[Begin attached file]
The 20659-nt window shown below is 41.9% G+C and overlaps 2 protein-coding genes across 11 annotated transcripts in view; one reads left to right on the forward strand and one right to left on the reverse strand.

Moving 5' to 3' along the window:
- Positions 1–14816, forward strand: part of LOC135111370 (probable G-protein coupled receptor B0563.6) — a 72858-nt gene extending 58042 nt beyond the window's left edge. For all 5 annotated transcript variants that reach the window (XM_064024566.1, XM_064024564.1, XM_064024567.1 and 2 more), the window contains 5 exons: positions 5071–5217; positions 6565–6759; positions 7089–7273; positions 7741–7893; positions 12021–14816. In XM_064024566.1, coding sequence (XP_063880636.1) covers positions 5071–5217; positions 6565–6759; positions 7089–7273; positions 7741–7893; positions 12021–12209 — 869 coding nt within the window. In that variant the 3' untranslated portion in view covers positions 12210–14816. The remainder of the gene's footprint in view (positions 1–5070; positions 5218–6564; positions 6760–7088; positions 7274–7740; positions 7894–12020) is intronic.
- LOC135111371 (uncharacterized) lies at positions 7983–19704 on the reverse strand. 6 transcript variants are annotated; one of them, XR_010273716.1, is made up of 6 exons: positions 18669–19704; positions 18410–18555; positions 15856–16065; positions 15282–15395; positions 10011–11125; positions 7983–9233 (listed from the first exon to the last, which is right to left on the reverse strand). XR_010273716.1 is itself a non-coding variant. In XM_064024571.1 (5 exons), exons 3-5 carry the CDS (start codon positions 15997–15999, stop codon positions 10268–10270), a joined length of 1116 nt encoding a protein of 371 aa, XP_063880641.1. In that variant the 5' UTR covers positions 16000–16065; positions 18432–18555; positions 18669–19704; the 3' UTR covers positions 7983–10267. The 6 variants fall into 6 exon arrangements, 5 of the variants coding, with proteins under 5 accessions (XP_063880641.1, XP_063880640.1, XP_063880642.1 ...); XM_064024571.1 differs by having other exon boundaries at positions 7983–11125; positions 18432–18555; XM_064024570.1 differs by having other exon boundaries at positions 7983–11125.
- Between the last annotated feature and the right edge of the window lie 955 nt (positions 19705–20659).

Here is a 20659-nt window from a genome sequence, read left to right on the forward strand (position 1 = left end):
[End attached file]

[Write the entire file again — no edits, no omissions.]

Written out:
The 20659-nt window shown below is 41.9% G+C and overlaps 2 protein-coding genes across 11 annotated transcripts in view; one reads left to right on the forward strand and one right to left on the reverse strand.

Moving 5' to 3' along the window:
- Positions 1–14816, forward strand: part of LOC135111370 (probable G-protein coupled receptor B0563.6) — a 72858-nt gene extending 58042 nt beyond the window's left edge. For all 5 annotated transcript variants that reach the window (XM_064024566.1, XM_064024564.1, XM_064024567.1 and 2 more), the window contains 5 exons: positions 5071–5217; positions 6565–6759; positions 7089–7273; positions 7741–7893; positions 12021–14816. In XM_064024566.1, coding sequence (XP_063880636.1) covers positions 5071–5217; positions 6565–6759; positions 7089–7273; positions 7741–7893; positions 12021–12209 — 869 coding nt within the window. In that variant the 3' untranslated portion in view covers positions 12210–14816. The remainder of the gene's footprint in view (positions 1–5070; positions 5218–6564; positions 6760–7088; positions 7274–7740; positions 7894–12020) is intronic.
- LOC135111371 (uncharacterized) lies at positions 7983–19704 on the reverse strand. 6 transcript variants are annotated; one of them, XR_010273716.1, is made up of 6 exons: positions 18669–19704; positions 18410–18555; positions 15856–16065; positions 15282–15395; positions 10011–11125; positions 7983–9233 (listed from the first exon to the last, which is right to left on the reverse strand). XR_010273716.1 is itself a non-coding variant. In XM_064024571.1 (5 exons), exons 3-5 carry the CDS (start codon positions 15997–15999, stop codon positions 10268–10270), a joined length of 1116 nt encoding a protein of 371 aa, XP_063880641.1. In that variant the 5' UTR covers positions 16000–16065; positions 18432–18555; positions 18669–19704; the 3' UTR covers positions 7983–10267. The 6 variants fall into 6 exon arrangements, 5 of the variants coding, with proteins under 5 accessions (XP_063880641.1, XP_063880640.1, XP_063880642.1 ...); XM_064024571.1 differs by having other exon boundaries at positions 7983–11125; positions 18432–18555; XM_064024570.1 differs by having other exon boundaries at positions 7983–11125.
- Between the last annotated feature and the right edge of the window lie 955 nt (positions 19705–20659).

Here is a 20659-nt window from a genome sequence, read left to right on the forward strand (position 1 = left end):